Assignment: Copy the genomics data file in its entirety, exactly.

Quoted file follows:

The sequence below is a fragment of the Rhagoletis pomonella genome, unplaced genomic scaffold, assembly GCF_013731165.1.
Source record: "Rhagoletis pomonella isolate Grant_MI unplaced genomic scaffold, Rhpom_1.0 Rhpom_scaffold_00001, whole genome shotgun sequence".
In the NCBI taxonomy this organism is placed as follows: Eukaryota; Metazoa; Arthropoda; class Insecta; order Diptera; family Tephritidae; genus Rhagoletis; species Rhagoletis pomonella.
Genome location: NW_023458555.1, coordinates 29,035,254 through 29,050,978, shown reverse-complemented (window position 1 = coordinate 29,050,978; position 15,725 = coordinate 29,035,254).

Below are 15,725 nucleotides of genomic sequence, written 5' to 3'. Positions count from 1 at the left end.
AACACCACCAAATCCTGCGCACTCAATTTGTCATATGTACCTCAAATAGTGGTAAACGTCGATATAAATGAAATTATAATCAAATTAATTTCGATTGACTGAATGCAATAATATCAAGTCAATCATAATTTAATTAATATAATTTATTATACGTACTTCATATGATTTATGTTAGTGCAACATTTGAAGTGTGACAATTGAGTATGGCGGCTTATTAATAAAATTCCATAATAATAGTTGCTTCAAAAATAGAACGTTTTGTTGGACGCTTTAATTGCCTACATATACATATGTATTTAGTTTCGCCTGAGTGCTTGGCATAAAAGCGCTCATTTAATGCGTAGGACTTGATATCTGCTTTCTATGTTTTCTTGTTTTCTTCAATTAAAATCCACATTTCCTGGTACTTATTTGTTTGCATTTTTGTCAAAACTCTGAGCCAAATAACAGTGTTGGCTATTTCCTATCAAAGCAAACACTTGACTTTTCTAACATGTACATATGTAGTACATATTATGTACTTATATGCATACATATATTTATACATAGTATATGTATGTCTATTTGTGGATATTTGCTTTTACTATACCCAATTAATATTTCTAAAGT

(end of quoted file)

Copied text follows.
The sequence below is a fragment of the Rhagoletis pomonella genome, unplaced genomic scaffold, assembly GCF_013731165.1.
Source record: "Rhagoletis pomonella isolate Grant_MI unplaced genomic scaffold, Rhpom_1.0 Rhpom_scaffold_00001, whole genome shotgun sequence".
In the NCBI taxonomy this organism is placed as follows: Eukaryota; Metazoa; Arthropoda; class Insecta; order Diptera; family Tephritidae; genus Rhagoletis; species Rhagoletis pomonella.
Genome location: NW_023458555.1, coordinates 29,035,254 through 29,050,978, shown reverse-complemented (window position 1 = coordinate 29,050,978; position 15,725 = coordinate 29,035,254).

Below are 15,725 nucleotides of genomic sequence, written 5' to 3'. Positions count from 1 at the left end.
AACACCACCAAATCCTGCGCACTCAATTTGTCATATGTACCTCAAATAGTGGTAAACGTCGATATAAATGAAATTATAATCAAATTAATTTCGATTGACTGAATGCAATAATATCAAGTCAATCATAATTTAATTAATATAATTTATTATACGTACTTCATATGATTTATGTTAGTGCAACATTTGAAGTGTGACAATTGAGTATGGCGGCTTATTAATAAAATTCCATAATAATAGTTGCTTCAAAAATAGAACGTTTTGTTGGACGCTTTAATTGCCTACATATACATATGTATTTAGTTTCGCCTGAGTGCTTGGCATAAAAGCGCTCATTTAATGCGTAGGACTTGATATCTGCTTTCTATGTTTTCTTGTTTTCTTCAATTAAAATCCACATTTCCTGGTACTTATTTGTTTGCATTTTTGTCAAAACTCTGAGCCAAATAACAGTGTTGGCTATTTCCTATCAAAGCAAACACTTGACTTTTCTAACATGTACATATGTAGTACATATTATGTACTTATATGCATACATATATTTATACATAGTATATGTATGTCTATTTGTGGATATTTGCTTTTACTATACCCAATTAATATTTCTAAAGT